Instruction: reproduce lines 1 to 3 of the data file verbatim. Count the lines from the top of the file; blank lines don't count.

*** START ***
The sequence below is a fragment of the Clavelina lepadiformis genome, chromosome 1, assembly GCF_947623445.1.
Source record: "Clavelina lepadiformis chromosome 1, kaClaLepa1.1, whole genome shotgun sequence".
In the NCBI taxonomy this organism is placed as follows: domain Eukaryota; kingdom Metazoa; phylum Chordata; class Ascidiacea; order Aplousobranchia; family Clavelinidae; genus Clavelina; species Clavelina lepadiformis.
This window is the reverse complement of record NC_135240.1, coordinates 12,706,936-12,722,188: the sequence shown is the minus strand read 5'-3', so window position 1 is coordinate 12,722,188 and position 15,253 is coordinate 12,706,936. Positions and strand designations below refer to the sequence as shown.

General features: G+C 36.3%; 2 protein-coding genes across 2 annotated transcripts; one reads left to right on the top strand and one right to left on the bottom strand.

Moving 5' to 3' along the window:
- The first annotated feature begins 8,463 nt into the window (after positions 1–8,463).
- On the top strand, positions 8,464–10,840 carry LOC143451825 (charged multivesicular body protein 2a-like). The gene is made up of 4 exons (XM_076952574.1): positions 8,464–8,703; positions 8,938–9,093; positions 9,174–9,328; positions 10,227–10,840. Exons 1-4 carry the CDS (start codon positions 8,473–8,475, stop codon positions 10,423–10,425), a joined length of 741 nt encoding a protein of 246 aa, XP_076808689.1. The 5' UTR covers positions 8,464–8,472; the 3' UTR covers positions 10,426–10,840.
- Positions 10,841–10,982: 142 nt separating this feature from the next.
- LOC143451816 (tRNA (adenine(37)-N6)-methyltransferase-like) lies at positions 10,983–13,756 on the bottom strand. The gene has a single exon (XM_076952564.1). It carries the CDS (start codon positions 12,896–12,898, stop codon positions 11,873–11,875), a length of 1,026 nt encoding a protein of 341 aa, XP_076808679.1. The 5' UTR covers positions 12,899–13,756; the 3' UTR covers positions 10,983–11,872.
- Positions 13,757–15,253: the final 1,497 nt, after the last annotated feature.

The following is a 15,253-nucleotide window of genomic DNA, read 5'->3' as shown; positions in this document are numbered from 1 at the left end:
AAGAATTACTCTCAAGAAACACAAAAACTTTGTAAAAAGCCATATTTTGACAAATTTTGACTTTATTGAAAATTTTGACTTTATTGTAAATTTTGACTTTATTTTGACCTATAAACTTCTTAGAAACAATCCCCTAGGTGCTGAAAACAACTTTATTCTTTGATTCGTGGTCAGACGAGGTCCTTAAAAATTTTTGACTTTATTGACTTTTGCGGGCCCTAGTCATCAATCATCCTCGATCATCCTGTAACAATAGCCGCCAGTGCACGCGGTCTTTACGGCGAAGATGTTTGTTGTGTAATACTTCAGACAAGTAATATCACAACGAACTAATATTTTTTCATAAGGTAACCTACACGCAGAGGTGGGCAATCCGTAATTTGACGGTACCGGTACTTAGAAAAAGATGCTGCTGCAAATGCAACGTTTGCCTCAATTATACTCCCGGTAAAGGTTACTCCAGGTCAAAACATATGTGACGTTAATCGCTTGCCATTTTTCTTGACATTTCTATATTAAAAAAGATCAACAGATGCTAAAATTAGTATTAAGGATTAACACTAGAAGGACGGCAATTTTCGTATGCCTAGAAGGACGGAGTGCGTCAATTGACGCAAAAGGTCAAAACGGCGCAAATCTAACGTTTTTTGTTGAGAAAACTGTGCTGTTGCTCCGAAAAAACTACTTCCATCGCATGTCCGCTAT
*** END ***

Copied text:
The sequence below is a fragment of the Clavelina lepadiformis genome, chromosome 1, assembly GCF_947623445.1.
Source record: "Clavelina lepadiformis chromosome 1, kaClaLepa1.1, whole genome shotgun sequence".
In the NCBI taxonomy this organism is placed as follows: domain Eukaryota; kingdom Metazoa; phylum Chordata; class Ascidiacea; order Aplousobranchia; family Clavelinidae; genus Clavelina; species Clavelina lepadiformis.